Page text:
Sure, market competitors probably thought Apple had simply attached a gimmicky slogan to the device to sell it in volumes, but when we take a look at the iPad today, we see exactly what Apple meant by its claim of “Magic”. The iPad’s hardware itself wasn’t magic, nor was the software the iPad ran magic, so what gave Apple the right to call the device “Magical”? — User Interaction.

Sunday, June 26, 2011

GitHub For Mac Makes Version Control Sexy

Christina Warren, Mashable

Direct Download As A Bargaining Chip

Marton Reece

There may be some advantages to going App Store-only — less initial setup for checkout and licensing, no confusion about which version to buy, or where to upgrade — but indie Mac developers should be doing everything they can to control their own destiny. Having your own store is just good business sense.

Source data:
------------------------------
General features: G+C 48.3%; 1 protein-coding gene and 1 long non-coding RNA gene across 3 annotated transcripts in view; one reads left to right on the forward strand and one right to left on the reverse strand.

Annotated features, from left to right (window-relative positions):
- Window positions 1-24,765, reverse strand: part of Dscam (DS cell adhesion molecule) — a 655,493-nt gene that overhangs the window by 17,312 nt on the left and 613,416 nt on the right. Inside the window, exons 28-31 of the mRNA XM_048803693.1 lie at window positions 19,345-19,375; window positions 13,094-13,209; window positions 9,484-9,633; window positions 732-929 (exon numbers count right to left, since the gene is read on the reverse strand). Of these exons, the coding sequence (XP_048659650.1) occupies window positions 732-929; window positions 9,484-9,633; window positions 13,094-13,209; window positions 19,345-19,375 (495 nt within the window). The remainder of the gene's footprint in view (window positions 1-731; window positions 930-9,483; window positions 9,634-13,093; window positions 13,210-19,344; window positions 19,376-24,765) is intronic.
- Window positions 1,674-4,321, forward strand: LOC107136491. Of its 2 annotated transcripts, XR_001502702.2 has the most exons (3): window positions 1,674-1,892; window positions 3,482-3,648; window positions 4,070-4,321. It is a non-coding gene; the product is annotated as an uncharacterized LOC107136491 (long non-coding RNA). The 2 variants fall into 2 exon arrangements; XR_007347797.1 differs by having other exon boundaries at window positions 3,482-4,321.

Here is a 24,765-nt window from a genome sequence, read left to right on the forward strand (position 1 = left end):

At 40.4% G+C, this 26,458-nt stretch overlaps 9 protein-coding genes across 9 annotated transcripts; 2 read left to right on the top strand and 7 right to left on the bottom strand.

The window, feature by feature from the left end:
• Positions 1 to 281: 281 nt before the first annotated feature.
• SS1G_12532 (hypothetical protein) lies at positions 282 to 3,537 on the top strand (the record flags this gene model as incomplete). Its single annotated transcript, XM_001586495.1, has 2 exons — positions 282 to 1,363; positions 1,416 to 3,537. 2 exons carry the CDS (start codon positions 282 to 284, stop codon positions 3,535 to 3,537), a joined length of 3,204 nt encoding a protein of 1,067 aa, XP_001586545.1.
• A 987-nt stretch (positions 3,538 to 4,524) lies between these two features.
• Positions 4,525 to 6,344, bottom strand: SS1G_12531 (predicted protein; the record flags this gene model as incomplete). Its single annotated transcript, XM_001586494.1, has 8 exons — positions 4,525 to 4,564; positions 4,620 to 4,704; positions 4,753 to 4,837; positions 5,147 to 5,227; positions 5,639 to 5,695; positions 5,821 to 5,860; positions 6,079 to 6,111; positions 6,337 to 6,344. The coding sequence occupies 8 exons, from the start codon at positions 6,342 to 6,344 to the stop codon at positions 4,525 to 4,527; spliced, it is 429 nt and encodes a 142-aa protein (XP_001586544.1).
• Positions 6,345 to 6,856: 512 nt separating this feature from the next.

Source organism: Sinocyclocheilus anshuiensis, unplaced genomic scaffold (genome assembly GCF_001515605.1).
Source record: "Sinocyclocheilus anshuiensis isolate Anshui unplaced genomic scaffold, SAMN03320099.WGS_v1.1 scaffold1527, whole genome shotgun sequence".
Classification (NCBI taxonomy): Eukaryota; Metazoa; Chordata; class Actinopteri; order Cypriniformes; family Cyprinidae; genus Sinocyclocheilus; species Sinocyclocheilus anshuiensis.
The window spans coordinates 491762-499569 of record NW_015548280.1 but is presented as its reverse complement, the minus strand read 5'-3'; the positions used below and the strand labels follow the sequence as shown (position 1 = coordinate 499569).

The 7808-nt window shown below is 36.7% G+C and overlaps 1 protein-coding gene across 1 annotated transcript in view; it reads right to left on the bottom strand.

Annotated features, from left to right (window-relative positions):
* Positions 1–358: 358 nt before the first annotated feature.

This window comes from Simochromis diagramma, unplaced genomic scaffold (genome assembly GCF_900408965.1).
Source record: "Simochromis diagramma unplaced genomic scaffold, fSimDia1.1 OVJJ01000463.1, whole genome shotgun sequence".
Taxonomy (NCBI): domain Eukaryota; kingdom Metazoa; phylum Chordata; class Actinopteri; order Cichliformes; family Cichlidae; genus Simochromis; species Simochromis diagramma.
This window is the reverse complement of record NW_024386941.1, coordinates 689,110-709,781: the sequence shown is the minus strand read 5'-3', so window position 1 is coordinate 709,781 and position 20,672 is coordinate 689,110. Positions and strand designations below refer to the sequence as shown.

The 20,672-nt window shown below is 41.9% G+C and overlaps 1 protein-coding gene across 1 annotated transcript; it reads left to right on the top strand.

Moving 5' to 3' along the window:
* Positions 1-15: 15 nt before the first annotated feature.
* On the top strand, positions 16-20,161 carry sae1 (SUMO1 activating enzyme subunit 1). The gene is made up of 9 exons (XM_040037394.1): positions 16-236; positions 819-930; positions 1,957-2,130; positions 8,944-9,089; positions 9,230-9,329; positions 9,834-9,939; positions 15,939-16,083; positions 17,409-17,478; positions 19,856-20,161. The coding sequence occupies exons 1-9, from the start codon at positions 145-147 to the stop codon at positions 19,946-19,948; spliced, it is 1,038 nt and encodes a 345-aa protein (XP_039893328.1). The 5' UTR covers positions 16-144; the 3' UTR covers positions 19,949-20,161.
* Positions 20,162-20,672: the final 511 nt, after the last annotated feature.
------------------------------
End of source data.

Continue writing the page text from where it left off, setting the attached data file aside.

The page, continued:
The Theology Of iCloud

Andy Ihnatko, Macworld

What I find most remarkable about iCloud is that (unless there’s a lot more that Apple hasn’t shown us yet) it’s not a destination: it’s a highway system. Yes, technically my iCloud contains loads of information and files, but that fact chiefly articulates itself when I pick up my iPad, launch Pages, and resume work on an article right from the point I left it on my MacBook earlier in the day.

Teardown Of Apple's New Time Capsule Reveals Consumer, Not Server, Grade HDD

Josh Ong, AppleInsider

According to one teardown of Apple's Time Capsule released earlier this week, the hard disk drive inside the wireless base station is a consumer version, not a server-grade disk as advertised by Apple.

Apple No. 1 For Data Traffic

Jamie Ee Wen Wei, Straits Times

Apple is king in Singapore when it comes to data traffic to and from devices that are not computers. A new study has shown that the brand's devices such as the iPhone and iPad account for more than 80 per cent of data sent to and from non-computer devices.

The same study also ranked Singapore as the country with the highest percentage of readers accessing newspaper sites using tablet devices.

Window Commander 1.0

Brendan Wilhide, Macworld